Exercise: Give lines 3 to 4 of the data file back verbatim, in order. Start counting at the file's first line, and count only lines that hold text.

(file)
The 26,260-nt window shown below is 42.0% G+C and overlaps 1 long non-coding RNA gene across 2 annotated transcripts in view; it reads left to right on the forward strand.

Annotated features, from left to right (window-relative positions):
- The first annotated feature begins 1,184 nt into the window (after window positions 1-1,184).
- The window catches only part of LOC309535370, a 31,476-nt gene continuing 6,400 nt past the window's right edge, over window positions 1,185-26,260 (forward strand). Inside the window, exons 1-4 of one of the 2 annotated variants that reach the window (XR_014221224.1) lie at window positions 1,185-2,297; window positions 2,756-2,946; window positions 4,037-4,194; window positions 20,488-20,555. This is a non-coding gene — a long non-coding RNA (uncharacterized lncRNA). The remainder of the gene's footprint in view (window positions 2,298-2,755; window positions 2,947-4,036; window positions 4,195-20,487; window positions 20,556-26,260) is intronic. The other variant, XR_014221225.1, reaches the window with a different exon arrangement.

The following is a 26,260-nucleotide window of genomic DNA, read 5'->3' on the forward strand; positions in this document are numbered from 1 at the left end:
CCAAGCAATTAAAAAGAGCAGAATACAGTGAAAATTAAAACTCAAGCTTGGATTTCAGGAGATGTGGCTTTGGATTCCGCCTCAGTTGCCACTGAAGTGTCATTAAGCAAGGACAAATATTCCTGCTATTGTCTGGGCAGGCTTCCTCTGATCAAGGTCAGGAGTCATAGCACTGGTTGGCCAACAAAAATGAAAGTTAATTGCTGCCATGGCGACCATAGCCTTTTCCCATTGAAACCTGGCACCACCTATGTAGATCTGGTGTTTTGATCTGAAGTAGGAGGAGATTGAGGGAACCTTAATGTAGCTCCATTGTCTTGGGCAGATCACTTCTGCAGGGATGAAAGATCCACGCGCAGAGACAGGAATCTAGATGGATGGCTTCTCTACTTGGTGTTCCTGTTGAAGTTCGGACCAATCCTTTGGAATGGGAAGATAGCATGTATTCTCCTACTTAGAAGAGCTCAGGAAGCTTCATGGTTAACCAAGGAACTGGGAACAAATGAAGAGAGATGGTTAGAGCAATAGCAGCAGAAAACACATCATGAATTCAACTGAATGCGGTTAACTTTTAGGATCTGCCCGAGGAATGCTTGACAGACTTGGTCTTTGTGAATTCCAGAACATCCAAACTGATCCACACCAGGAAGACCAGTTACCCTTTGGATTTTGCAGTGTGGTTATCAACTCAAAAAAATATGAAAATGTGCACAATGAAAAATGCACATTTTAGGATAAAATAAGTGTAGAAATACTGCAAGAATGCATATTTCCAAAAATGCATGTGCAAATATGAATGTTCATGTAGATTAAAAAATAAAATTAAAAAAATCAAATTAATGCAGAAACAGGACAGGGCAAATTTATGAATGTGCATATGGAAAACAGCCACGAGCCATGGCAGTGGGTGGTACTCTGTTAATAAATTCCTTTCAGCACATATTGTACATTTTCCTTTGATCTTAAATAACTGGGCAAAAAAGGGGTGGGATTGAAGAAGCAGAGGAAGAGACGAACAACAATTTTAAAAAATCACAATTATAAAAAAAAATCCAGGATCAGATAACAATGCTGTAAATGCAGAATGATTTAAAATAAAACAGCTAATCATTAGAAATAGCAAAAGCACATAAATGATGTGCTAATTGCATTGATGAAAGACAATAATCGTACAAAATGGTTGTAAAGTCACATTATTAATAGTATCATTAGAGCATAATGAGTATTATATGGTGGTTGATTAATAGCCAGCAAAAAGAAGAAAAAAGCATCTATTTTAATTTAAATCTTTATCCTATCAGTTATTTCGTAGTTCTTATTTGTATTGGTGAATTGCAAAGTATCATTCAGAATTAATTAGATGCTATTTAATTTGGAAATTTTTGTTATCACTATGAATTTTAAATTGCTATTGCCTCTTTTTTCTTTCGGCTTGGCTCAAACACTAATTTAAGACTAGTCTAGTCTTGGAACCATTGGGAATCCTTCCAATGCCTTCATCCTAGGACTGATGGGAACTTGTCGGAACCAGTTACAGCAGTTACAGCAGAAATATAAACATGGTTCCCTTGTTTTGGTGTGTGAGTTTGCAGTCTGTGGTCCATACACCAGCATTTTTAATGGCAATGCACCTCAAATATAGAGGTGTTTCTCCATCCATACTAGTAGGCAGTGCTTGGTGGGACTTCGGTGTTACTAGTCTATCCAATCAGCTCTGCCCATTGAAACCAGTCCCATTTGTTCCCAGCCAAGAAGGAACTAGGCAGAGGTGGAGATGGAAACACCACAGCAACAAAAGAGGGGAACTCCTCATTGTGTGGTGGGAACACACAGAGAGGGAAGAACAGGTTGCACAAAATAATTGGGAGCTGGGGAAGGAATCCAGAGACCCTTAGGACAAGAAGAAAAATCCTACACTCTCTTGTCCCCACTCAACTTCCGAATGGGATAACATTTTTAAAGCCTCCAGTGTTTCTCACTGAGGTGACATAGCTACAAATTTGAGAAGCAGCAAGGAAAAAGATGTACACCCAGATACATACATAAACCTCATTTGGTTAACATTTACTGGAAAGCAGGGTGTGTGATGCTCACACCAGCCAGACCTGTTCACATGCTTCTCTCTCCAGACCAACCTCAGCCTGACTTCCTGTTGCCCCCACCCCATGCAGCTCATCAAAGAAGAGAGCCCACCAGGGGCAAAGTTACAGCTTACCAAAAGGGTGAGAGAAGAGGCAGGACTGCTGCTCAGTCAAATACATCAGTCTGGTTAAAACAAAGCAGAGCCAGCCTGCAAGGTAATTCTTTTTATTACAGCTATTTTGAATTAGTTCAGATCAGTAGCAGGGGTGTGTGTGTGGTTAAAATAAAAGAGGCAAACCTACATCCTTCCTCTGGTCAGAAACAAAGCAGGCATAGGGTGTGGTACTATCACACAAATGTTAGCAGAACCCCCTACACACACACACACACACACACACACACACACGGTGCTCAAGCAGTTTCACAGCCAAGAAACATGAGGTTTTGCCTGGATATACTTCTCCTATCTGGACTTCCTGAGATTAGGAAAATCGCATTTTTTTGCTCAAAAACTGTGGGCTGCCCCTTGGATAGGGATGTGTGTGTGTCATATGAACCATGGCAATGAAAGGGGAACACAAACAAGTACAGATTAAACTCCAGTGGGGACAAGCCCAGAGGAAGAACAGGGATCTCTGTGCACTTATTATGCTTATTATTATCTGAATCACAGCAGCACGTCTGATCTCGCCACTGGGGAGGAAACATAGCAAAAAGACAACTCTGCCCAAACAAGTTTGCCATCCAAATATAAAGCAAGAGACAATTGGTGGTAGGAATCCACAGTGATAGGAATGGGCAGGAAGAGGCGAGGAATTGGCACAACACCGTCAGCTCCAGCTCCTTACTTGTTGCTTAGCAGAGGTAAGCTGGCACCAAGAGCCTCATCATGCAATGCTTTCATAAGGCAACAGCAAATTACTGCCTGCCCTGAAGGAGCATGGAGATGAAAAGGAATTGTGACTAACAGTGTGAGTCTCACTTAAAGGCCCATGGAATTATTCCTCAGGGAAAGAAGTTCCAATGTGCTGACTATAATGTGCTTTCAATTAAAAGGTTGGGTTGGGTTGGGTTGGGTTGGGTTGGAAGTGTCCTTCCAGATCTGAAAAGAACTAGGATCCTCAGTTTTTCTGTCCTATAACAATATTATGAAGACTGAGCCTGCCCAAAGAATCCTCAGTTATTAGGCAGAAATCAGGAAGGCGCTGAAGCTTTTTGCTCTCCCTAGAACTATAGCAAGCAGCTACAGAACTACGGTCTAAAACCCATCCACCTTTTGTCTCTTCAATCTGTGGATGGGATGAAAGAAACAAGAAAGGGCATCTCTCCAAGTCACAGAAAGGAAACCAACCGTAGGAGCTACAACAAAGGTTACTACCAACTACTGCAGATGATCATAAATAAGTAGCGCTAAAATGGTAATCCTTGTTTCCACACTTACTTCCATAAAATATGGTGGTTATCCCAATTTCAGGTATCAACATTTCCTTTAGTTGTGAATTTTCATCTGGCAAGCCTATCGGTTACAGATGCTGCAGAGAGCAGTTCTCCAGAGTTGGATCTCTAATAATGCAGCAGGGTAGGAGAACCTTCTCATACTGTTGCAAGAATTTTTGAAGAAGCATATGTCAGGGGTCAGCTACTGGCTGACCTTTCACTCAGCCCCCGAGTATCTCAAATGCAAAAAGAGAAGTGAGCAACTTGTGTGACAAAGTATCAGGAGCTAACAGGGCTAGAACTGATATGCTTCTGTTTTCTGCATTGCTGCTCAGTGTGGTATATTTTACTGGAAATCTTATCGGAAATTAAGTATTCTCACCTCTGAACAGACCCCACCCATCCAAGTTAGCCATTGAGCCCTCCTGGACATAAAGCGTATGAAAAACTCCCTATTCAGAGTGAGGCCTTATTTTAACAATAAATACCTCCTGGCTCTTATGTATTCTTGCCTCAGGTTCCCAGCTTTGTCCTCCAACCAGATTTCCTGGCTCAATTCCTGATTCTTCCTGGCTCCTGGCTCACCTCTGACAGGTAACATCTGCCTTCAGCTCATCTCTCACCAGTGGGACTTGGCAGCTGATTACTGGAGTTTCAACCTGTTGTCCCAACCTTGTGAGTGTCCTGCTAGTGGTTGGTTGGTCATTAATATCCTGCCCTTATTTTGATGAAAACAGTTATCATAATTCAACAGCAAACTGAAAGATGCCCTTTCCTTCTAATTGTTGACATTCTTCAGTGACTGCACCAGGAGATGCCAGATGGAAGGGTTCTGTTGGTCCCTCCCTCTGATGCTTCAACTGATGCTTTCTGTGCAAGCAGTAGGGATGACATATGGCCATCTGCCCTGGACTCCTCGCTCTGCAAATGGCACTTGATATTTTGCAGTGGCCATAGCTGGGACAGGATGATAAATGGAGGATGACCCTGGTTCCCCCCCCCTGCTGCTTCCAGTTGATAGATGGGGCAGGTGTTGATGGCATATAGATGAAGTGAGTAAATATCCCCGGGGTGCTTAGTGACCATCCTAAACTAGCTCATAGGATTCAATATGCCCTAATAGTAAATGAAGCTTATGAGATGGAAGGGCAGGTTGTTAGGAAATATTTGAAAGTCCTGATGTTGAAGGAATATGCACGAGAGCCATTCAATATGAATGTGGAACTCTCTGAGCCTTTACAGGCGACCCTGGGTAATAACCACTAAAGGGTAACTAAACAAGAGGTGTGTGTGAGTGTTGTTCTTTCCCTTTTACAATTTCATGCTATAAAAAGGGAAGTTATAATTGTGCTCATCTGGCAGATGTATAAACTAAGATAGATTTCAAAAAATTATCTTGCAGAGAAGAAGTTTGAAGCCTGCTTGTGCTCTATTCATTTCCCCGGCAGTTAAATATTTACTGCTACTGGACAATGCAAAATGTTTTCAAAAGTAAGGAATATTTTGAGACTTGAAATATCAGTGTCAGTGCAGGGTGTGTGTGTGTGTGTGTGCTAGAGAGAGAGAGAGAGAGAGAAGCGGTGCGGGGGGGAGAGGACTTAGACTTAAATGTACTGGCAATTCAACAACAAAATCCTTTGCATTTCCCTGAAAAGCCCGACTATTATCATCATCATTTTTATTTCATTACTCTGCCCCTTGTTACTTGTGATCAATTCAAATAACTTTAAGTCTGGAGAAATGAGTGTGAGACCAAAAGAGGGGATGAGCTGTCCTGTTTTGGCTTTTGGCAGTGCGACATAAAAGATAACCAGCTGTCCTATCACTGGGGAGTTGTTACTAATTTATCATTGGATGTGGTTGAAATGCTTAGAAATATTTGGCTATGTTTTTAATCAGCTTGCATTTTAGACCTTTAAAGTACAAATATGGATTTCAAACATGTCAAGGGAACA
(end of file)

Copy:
- The first annotated feature begins 1,184 nt into the window (after window positions 1-1,184).
- The window catches only part of LOC309535370, a 31,476-nt gene continuing 6,400 nt past the window's right edge, over window positions 1,185-26,260 (forward strand). Inside the window, exons 1-4 of one of the 2 annotated variants that reach the window (XR_014221224.1) lie at window positions 1,185-2,297; window positions 2,756-2,946; window positions 4,037-4,194; window positions 20,488-20,555. This is a non-coding gene — a long non-coding RNA (uncharacterized lncRNA). The remainder of the gene's footprint in view (window positions 2,298-2,755; window positions 2,947-4,036; window positions 4,195-20,487; window positions 20,556-26,260) is intronic. The other variant, XR_014221225.1, reaches the window with a different exon arrangement.